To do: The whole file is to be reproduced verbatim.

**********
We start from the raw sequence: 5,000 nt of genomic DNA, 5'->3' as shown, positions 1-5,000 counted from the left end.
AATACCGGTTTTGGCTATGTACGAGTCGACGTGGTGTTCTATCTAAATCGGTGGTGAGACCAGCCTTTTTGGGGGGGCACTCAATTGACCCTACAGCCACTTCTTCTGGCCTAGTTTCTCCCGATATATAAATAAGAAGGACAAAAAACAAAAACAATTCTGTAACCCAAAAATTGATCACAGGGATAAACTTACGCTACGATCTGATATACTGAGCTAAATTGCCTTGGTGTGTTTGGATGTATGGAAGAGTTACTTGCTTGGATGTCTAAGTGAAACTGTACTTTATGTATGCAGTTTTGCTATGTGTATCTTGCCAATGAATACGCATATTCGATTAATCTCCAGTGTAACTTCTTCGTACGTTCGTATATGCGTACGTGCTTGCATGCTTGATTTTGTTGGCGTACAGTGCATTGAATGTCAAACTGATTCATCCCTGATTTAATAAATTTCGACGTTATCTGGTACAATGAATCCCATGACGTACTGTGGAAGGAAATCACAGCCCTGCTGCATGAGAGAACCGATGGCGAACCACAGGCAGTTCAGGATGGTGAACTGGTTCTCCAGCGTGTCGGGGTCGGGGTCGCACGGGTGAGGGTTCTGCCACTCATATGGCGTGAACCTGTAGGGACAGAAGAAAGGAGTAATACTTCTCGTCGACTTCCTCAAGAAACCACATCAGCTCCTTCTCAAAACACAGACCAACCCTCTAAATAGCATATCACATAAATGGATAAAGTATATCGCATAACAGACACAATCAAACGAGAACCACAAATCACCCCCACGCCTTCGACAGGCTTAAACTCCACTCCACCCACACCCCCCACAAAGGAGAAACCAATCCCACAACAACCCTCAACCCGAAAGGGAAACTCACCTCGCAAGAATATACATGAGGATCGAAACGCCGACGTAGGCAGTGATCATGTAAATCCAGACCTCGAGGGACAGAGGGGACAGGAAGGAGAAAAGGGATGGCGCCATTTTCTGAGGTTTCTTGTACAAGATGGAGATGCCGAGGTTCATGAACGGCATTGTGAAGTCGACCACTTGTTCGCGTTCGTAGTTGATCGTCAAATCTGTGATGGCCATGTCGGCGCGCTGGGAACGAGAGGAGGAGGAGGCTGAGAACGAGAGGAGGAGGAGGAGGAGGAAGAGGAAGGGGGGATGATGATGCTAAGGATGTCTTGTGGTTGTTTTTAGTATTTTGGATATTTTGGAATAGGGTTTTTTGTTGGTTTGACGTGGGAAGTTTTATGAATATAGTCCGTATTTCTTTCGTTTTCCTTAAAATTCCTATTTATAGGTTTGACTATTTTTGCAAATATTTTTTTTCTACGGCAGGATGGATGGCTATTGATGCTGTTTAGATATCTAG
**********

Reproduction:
We start from the raw sequence: 5,000 nt of genomic DNA, 5'->3' as shown, positions 1-5,000 counted from the left end.
AATACCGGTTTTGGCTATGTACGAGTCGACGTGGTGTTCTATCTAAATCGGTGGTGAGACCAGCCTTTTTGGGGGGGCACTCAATTGACCCTACAGCCACTTCTTCTGGCCTAGTTTCTCCCGATATATAAATAAGAAGGACAAAAAACAAAAACAATTCTGTAACCCAAAAATTGATCACAGGGATAAACTTACGCTACGATCTGATATACTGAGCTAAATTGCCTTGGTGTGTTTGGATGTATGGAAGAGTTACTTGCTTGGATGTCTAAGTGAAACTGTACTTTATGTATGCAGTTTTGCTATGTGTATCTTGCCAATGAATACGCATATTCGATTAATCTCCAGTGTAACTTCTTCGTACGTTCGTATATGCGTACGTGCTTGCATGCTTGATTTTGTTGGCGTACAGTGCATTGAATGTCAAACTGATTCATCCCTGATTTAATAAATTTCGACGTTATCTGGTACAATGAATCCCATGACGTACTGTGGAAGGAAATCACAGCCCTGCTGCATGAGAGAACCGATGGCGAACCACAGGCAGTTCAGGATGGTGAACTGGTTCTCCAGCGTGTCGGGGTCGGGGTCGCACGGGTGAGGGTTCTGCCACTCATATGGCGTGAACCTGTAGGGACAGAAGAAAGGAGTAATACTTCTCGTCGACTTCCTCAAGAAACCACATCAGCTCCTTCTCAAAACACAGACCAACCCTCTAAATAGCATATCACATAAATGGATAAAGTATATCGCATAACAGACACAATCAAACGAGAACCACAAATCACCCCCACGCCTTCGACAGGCTTAAACTCCACTCCACCCACACCCCCCACAAAGGAGAAACCAATCCCACAACAACCCTCAACCCGAAAGGGAAACTCACCTCGCAAGAATATACATGAGGATCGAAACGCCGACGTAGGCAGTGATCATGTAAATCCAGACCTCGAGGGACAGAGGGGACAGGAAGGAGAAAAGGGATGGCGCCATTTTCTGAGGTTTCTTGTACAAGATGGAGATGCCGAGGTTCATGAACGGCATTGTGAAGTCGACCACTTGTTCGCGTTCGTAGTTGATCGTCAAATCTGTGATGGCCATGTCGGCGCGCTGGGAACGAGAGGAGGAGGAGGCTGAGAACGAGAGGAGGAGGAGGAGGAGGAAGAGGAAGGGGGGATGATGATGCTAAGGATGTCTTGTGGTTGTTTTTAGTATTTTGGATATTTTGGAATAGGGTTTTTTGTTGGTTTGACGTGGGAAGTTTTATGAATATAGTCCGTATTTCTTTCGTTTTCCTTAAAATTCCTATTTATAGGTTTGACTATTTTTGCAAATATTTTTTTTCTACGGCAGGATGGATGGCTATTGATGCTGTTTAGATATCTAG